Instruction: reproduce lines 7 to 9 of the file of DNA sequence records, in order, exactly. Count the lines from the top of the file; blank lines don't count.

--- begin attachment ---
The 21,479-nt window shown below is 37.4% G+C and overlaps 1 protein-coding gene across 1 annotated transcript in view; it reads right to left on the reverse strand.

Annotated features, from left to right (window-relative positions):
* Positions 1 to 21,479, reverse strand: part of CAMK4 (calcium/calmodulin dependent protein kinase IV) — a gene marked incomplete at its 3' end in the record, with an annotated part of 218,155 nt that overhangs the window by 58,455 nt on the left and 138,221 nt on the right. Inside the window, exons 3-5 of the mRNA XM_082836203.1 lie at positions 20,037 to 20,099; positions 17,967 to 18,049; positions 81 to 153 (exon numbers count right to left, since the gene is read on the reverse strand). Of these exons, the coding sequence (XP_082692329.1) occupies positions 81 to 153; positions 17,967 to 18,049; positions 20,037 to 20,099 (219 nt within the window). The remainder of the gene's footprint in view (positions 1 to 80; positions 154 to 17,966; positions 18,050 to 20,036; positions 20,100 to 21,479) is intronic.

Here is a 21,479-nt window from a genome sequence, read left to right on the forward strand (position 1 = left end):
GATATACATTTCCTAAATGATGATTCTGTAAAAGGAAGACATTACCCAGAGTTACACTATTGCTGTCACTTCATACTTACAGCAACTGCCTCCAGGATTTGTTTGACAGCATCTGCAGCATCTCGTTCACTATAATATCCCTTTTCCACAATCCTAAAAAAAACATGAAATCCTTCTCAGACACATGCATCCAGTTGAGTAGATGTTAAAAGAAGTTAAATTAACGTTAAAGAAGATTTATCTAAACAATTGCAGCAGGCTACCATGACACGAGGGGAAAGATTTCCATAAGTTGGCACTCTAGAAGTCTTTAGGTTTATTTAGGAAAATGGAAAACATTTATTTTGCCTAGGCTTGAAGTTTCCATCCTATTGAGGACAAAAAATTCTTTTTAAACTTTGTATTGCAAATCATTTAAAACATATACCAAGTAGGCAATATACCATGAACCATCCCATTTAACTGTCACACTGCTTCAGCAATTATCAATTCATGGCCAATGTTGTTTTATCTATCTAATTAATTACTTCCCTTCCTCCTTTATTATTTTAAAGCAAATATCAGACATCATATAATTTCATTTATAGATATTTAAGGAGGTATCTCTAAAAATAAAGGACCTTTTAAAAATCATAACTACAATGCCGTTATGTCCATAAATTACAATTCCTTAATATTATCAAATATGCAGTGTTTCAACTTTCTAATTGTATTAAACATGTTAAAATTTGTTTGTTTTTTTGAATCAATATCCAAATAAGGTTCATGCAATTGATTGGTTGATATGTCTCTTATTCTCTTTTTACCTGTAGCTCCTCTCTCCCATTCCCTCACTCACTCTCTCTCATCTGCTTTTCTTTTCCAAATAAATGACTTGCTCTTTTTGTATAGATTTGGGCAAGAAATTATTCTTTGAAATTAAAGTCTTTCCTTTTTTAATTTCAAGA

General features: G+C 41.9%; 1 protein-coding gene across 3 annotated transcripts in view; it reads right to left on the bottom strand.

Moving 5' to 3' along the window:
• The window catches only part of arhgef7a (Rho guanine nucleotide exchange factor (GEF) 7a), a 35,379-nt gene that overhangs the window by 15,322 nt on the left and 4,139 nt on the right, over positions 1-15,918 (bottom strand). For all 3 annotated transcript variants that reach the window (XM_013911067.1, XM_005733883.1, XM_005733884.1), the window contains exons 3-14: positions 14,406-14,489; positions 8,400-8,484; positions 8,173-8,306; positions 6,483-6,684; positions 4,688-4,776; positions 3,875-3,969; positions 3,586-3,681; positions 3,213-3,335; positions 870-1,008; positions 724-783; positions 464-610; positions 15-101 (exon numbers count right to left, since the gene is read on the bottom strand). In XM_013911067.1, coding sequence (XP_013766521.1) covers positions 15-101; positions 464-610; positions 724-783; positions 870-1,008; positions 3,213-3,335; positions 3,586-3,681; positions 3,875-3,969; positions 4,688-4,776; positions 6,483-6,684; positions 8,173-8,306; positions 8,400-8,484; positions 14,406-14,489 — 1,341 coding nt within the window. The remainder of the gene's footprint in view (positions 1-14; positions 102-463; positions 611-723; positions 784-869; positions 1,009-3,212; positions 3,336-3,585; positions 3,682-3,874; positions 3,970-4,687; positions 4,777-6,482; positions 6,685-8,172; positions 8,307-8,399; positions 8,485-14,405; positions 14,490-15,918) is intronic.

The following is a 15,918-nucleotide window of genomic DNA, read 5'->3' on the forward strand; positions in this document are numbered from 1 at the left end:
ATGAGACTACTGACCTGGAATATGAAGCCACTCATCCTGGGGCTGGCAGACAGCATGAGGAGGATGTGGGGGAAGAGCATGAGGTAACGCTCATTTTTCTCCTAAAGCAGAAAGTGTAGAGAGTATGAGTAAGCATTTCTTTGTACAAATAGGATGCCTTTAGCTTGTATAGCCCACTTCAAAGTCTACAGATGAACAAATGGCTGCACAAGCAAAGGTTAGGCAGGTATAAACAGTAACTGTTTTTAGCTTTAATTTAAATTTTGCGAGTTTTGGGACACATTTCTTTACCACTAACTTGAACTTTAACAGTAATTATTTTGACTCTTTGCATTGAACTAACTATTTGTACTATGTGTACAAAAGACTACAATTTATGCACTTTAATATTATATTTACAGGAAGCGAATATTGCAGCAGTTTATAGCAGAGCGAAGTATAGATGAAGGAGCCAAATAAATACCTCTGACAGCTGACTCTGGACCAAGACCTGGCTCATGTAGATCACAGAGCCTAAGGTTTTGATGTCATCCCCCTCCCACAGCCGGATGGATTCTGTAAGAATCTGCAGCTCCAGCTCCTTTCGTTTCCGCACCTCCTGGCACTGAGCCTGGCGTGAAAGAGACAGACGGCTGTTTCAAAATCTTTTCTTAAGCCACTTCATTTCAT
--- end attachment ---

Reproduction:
Moving 5' to 3' along the window:
• The window catches only part of arhgef7a (Rho guanine nucleotide exchange factor (GEF) 7a), a 35,379-nt gene that overhangs the window by 15,322 nt on the left and 4,139 nt on the right, over positions 1-15,918 (bottom strand). For all 3 annotated transcript variants that reach the window (XM_013911067.1, XM_005733883.1, XM_005733884.1), the window contains exons 3-14: positions 14,406-14,489; positions 8,400-8,484; positions 8,173-8,306; positions 6,483-6,684; positions 4,688-4,776; positions 3,875-3,969; positions 3,586-3,681; positions 3,213-3,335; positions 870-1,008; positions 724-783; positions 464-610; positions 15-101 (exon numbers count right to left, since the gene is read on the bottom strand). In XM_013911067.1, coding sequence (XP_013766521.1) covers positions 15-101; positions 464-610; positions 724-783; positions 870-1,008; positions 3,213-3,335; positions 3,586-3,681; positions 3,875-3,969; positions 4,688-4,776; positions 6,483-6,684; positions 8,173-8,306; positions 8,400-8,484; positions 14,406-14,489 — 1,341 coding nt within the window. The remainder of the gene's footprint in view (positions 1-14; positions 102-463; positions 611-723; positions 784-869; positions 1,009-3,212; positions 3,336-3,585; positions 3,682-3,874; positions 3,970-4,687; positions 4,777-6,482; positions 6,685-8,172; positions 8,307-8,399; positions 8,485-14,405; positions 14,490-15,918) is intronic.

The following is a 15,918-nucleotide window of genomic DNA, read 5'->3' on the forward strand; positions in this document are numbered from 1 at the left end: